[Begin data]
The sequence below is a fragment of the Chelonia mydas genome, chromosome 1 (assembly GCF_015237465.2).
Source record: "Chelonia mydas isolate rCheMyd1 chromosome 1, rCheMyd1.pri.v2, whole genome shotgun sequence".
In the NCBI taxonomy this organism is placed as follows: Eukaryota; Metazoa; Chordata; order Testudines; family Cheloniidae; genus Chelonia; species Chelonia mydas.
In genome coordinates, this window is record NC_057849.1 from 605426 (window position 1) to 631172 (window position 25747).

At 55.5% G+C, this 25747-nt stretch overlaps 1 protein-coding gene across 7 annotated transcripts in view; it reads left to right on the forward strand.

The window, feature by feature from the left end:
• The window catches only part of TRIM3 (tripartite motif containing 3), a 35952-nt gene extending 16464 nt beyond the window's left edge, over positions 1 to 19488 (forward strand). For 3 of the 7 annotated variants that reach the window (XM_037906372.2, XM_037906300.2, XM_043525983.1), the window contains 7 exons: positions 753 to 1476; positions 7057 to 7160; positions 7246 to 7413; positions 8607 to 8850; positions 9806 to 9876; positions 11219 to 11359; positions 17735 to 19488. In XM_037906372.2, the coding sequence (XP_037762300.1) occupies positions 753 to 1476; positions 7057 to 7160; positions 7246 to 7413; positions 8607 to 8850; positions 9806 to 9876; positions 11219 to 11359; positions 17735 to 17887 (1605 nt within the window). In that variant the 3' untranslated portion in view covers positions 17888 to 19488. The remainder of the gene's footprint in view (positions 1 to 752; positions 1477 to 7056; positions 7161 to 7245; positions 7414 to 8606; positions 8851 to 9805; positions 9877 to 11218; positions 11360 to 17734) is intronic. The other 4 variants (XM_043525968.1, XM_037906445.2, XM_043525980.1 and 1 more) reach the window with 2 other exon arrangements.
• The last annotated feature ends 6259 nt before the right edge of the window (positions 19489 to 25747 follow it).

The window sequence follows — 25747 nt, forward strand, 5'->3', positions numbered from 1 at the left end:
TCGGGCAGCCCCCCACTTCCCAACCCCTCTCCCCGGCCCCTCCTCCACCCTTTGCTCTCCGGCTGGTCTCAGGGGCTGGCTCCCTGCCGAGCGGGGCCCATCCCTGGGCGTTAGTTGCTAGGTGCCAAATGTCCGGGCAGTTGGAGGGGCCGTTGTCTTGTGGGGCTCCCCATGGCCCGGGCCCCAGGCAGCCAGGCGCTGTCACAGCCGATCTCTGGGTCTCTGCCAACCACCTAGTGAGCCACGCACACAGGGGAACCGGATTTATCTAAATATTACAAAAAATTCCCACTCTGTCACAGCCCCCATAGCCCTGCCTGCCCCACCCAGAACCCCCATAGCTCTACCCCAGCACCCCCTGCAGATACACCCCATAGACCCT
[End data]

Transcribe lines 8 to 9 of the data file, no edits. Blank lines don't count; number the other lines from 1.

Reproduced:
• The last annotated feature ends 6259 nt before the right edge of the window (positions 19489 to 25747 follow it).

The window sequence follows — 25747 nt, forward strand, 5'->3', positions numbered from 1 at the left end: